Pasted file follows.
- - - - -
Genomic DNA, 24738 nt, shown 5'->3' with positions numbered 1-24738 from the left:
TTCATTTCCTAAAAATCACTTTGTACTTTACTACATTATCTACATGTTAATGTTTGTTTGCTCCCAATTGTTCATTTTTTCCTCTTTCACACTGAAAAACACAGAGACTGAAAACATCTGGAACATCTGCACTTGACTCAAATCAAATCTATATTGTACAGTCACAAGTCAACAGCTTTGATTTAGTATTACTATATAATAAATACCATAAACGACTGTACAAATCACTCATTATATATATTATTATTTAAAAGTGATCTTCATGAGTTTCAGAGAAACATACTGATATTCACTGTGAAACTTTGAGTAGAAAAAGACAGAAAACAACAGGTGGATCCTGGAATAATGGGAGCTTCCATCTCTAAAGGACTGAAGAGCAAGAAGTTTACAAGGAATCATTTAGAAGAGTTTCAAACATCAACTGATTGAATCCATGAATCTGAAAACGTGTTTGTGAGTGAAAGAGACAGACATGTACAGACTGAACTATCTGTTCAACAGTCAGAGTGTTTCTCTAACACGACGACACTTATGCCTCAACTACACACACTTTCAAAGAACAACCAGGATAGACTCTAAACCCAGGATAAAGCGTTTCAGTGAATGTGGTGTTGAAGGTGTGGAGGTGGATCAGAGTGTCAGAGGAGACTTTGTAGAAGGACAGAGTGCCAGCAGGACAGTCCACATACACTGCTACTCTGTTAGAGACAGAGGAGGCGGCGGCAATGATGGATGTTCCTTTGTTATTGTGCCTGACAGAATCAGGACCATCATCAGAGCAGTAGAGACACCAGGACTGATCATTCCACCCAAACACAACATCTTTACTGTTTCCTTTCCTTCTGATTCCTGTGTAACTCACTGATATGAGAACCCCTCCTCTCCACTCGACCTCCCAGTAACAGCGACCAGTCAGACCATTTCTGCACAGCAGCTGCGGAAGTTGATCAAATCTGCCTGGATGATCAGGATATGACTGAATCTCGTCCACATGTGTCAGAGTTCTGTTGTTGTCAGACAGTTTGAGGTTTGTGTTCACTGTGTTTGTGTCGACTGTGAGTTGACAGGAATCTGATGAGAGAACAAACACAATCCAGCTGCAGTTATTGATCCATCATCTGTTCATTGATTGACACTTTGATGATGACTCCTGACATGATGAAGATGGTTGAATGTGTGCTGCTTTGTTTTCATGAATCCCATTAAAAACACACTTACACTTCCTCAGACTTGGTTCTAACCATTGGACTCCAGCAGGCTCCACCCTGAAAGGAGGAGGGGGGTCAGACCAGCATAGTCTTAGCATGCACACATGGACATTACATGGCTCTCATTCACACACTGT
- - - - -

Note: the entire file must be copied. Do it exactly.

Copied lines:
Genomic DNA, 24738 nt, shown 5'->3' with positions numbered 1-24738 from the left:
TTCATTTCCTAAAAATCACTTTGTACTTTACTACATTATCTACATGTTAATGTTTGTTTGCTCCCAATTGTTCATTTTTTCCTCTTTCACACTGAAAAACACAGAGACTGAAAACATCTGGAACATCTGCACTTGACTCAAATCAAATCTATATTGTACAGTCACAAGTCAACAGCTTTGATTTAGTATTACTATATAATAAATACCATAAACGACTGTACAAATCACTCATTATATATATTATTATTTAAAAGTGATCTTCATGAGTTTCAGAGAAACATACTGATATTCACTGTGAAACTTTGAGTAGAAAAAGACAGAAAACAACAGGTGGATCCTGGAATAATGGGAGCTTCCATCTCTAAAGGACTGAAGAGCAAGAAGTTTACAAGGAATCATTTAGAAGAGTTTCAAACATCAACTGATTGAATCCATGAATCTGAAAACGTGTTTGTGAGTGAAAGAGACAGACATGTACAGACTGAACTATCTGTTCAACAGTCAGAGTGTTTCTCTAACACGACGACACTTATGCCTCAACTACACACACTTTCAAAGAACAACCAGGATAGACTCTAAACCCAGGATAAAGCGTTTCAGTGAATGTGGTGTTGAAGGTGTGGAGGTGGATCAGAGTGTCAGAGGAGACTTTGTAGAAGGACAGAGTGCCAGCAGGACAGTCCACATACACTGCTACTCTGTTAGAGACAGAGGAGGCGGCGGCAATGATGGATGTTCCTTTGTTATTGTGCCTGACAGAATCAGGACCATCATCAGAGCAGTAGAGACACCAGGACTGATCATTCCACCCAAACACAACATCTTTACTGTTTCCTTTCCTTCTGATTCCTGTGTAACTCACTGATATGAGAACCCCTCCTCTCCACTCGACCTCCCAGTAACAGCGACCAGTCAGACCATTTCTGCACAGCAGCTGCGGAAGTTGATCAAATCTGCCTGGATGATCAGGATATGACTGAATCTCGTCCACATGTGTCAGAGTTCTGTTGTTGTCAGACAGTTTGAGGTTTGTGTTCACTGTGTTTGTGTCGACTGTGAGTTGACAGGAATCTGATGAGAGAACAAACACAATCCAGCTGCAGTTATTGATCCATCATCTGTTCATTGATTGACACTTTGATGATGACTCCTGACATGATGAAGATGGTTGAATGTGTGCTGCTTTGTTTTCATGAATCCCATTAAAAACACACTTACACTTCCTCAGACTTGGTTCTAACCATTGGACTCCAGCAGGCTCCACCCTGAAAGGAGGAGGGGGGTCAGACCAGCATAGTCTTAGCATGCACACATGGACATTACATGGCTCTCATTCACACACTGT